During the 2010 FIFA World Cup, The French National Team, made up of some of the finest footballing talent in the world, many of whom had been world cup winners in 2000, crashed out of the competition in a spectacular act of self destruction.
Some claim that the (astrologically obsessed) Raymond Domenach, Team Coach, had "lost the respect of the dressing room". Others claim that all the team decisions were being made by a cabal of senior players. The quote that best summed it up came from one of the junior members of the coaching staff, who said that "the lunatics were running the asylum".
Recently, I heard the exact same phrase used by a partner (former partner, to be fair) of a large firm spiralling towards oblivion - "the lunatics were running the asylum".
Domenach's team had some of the most talented individuals in world football - the problem was that they were neither a team nor where they Domenach's.
Partnership is, itself, a strange beast. The concept of the professional partnership was formed back in the annuls of history, when small numbers of like minded professionals sought to co-operate to advance their mutual interests.
Going back to my football analogy, a bit like a group of friends or colleague, all of who want to play football, setting up a local team. The formation of the team creates a body to which they may belong.
The model of partnership fostered a collegiate atmosphere with equity aforethought. Partnership worked as the number of constituents was small, their shared a common endeavour and were happy to be both individuals but equal.
Local team, jumpers for goalposts, playing for the joy of playing.
Even today, small or niche firms or local teams exist perfectly happily within this model. Co-operating to advance a mutual interest.
Whilst Domenach's team still only had 11 players on the pitch at anyone time, it's stakeholder constituency is exponentially larger than that of a local team. Supporters, government, sponsors and a whole football federation all had expectations, investments and were answerable to.
Unlike the local team, Domenach's squad we're more transient members of the team - coming in and out though performance or, often, their own wont. There was no longer a nucleus of shared interest. Players competed not just for places but for profile. Without a nucleus, a team needs leadership. Management with a clear and well communicated objective which put the team ahead of any one individual. Such as Alex Ferguson at Manchester United - no player, no matter how good, no matter how big their profile, comes ahead of the team or the club.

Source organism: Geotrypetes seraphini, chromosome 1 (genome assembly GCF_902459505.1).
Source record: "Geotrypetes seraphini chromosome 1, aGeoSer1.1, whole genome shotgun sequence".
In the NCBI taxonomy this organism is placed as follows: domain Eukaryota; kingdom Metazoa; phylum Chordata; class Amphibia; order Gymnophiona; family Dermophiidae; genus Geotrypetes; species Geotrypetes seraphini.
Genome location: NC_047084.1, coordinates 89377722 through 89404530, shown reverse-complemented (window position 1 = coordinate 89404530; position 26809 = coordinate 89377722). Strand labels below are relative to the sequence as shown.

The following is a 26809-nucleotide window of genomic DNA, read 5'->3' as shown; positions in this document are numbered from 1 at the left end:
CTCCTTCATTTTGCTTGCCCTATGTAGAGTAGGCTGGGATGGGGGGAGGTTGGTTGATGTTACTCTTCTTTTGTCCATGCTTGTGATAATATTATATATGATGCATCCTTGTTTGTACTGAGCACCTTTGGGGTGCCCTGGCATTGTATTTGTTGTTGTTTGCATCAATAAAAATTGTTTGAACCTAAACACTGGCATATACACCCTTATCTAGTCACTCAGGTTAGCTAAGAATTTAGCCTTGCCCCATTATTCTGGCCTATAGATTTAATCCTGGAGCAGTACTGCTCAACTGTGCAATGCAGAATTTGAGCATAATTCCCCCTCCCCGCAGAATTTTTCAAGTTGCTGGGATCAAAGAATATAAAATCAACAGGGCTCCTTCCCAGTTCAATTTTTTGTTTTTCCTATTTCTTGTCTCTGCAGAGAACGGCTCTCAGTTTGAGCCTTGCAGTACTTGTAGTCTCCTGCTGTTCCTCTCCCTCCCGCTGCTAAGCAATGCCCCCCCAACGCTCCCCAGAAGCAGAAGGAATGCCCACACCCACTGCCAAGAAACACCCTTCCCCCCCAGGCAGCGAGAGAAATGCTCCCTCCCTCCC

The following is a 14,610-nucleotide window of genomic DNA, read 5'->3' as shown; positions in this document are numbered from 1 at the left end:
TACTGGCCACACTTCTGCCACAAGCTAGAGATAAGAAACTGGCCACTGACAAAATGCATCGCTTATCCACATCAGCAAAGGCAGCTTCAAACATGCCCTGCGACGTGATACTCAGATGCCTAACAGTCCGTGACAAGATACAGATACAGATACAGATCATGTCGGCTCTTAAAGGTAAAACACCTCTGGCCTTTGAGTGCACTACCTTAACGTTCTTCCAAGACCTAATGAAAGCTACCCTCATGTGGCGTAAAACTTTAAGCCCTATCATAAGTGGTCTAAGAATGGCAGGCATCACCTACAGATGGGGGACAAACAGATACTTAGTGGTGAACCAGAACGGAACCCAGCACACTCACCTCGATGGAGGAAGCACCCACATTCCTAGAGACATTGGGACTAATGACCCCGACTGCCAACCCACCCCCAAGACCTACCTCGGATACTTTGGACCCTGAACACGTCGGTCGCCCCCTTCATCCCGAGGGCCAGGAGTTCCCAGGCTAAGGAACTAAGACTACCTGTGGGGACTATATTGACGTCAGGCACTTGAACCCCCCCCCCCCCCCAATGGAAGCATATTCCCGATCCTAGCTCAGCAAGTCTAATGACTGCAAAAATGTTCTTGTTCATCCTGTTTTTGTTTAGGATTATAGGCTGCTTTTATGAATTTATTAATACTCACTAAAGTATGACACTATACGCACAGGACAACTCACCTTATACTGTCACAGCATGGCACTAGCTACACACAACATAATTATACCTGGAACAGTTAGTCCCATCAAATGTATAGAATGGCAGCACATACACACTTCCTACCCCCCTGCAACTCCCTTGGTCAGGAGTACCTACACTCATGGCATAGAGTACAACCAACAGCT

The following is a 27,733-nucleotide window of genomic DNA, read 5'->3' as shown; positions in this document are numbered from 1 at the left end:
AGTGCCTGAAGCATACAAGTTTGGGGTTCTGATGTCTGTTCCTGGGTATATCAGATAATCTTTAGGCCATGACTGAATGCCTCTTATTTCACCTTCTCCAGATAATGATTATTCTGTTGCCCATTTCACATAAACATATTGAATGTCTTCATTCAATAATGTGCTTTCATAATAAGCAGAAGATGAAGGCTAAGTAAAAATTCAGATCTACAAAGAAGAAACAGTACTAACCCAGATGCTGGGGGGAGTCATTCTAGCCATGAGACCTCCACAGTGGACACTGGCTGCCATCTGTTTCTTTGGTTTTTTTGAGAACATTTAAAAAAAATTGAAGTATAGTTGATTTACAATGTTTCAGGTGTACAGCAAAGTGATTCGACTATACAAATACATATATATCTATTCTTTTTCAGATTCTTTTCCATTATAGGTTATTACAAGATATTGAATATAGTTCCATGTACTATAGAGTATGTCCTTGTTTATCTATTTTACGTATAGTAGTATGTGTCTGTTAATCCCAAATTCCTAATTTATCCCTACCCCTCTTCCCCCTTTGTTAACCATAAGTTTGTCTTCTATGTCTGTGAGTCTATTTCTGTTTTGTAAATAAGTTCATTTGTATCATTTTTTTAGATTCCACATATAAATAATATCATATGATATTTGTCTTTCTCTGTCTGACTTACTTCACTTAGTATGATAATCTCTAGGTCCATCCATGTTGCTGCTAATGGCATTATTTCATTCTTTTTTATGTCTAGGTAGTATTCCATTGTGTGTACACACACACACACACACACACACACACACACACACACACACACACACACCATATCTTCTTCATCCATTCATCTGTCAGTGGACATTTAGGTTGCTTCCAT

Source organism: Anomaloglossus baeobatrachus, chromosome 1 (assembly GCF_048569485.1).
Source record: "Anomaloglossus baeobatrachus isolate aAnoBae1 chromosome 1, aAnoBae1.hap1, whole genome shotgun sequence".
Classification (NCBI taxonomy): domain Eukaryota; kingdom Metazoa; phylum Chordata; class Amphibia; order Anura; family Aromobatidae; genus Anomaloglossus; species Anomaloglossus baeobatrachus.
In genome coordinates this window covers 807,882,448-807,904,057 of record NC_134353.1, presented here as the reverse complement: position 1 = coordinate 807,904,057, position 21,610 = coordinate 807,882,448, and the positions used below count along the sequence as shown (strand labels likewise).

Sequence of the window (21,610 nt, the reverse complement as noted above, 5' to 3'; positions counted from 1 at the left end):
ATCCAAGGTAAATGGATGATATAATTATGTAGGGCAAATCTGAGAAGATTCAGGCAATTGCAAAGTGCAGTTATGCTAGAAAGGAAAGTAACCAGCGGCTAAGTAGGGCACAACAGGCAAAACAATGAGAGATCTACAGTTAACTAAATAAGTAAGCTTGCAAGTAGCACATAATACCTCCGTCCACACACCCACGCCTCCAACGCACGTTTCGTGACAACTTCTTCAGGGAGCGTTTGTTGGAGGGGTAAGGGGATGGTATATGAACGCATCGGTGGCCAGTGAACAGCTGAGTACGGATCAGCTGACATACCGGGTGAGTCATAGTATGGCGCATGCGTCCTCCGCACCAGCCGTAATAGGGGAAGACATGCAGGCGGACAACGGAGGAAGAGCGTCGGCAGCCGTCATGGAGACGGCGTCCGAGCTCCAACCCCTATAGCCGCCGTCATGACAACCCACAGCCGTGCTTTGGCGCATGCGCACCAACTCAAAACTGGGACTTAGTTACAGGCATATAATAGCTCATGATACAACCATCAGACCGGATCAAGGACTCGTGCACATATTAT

Otherwise, behaviours become less social, individuals compete for dominance within the team rather than for the team.
This also happens at some larger law firms. Top legal/client relationship talent has a premium and is transient. The mutual co-operation becomes less important but the owner/manager/player nature of partnership not only protects those who exhibit bad behaviours but, in some cases encourage it. The way in which profits are distributed can encourage individual advancement over the firm progress. Two excellent pieces this week by TheNakedLawyer and The Law Society Gazette demonstrate how this can manifest itself.
So how forward? We, you could become a full corporate, crystallise ownership and separate ownership and management. However, does this really still foster Individual creativity that a partnership encouraged? Some, at organisations that have undergone the change, would argue that it doesn't. Creativity gets lost in process and layers of governance.
The Big 4 Professional Services businesses are still partnerships. They encourage and foster individuals to advance and innovate. However, when I asked a Big4 partner how it worked he responded "The only time I really get to exercise my power is when I vote for the new managing partner. Once elected he is the boss". Clear leadership, providing direction.
Recently, at the Young Vic, Michael Sheen played Hamlet. It was set within an asylum. Characters being patients, staff or doctors. The patients took over - it didn't end well.
Each organisation has to find its own structure but to survive needs clear leadership. If not then we may have "...variable service, two dishes, but to one table: that's the end" (Hamlet IV ii)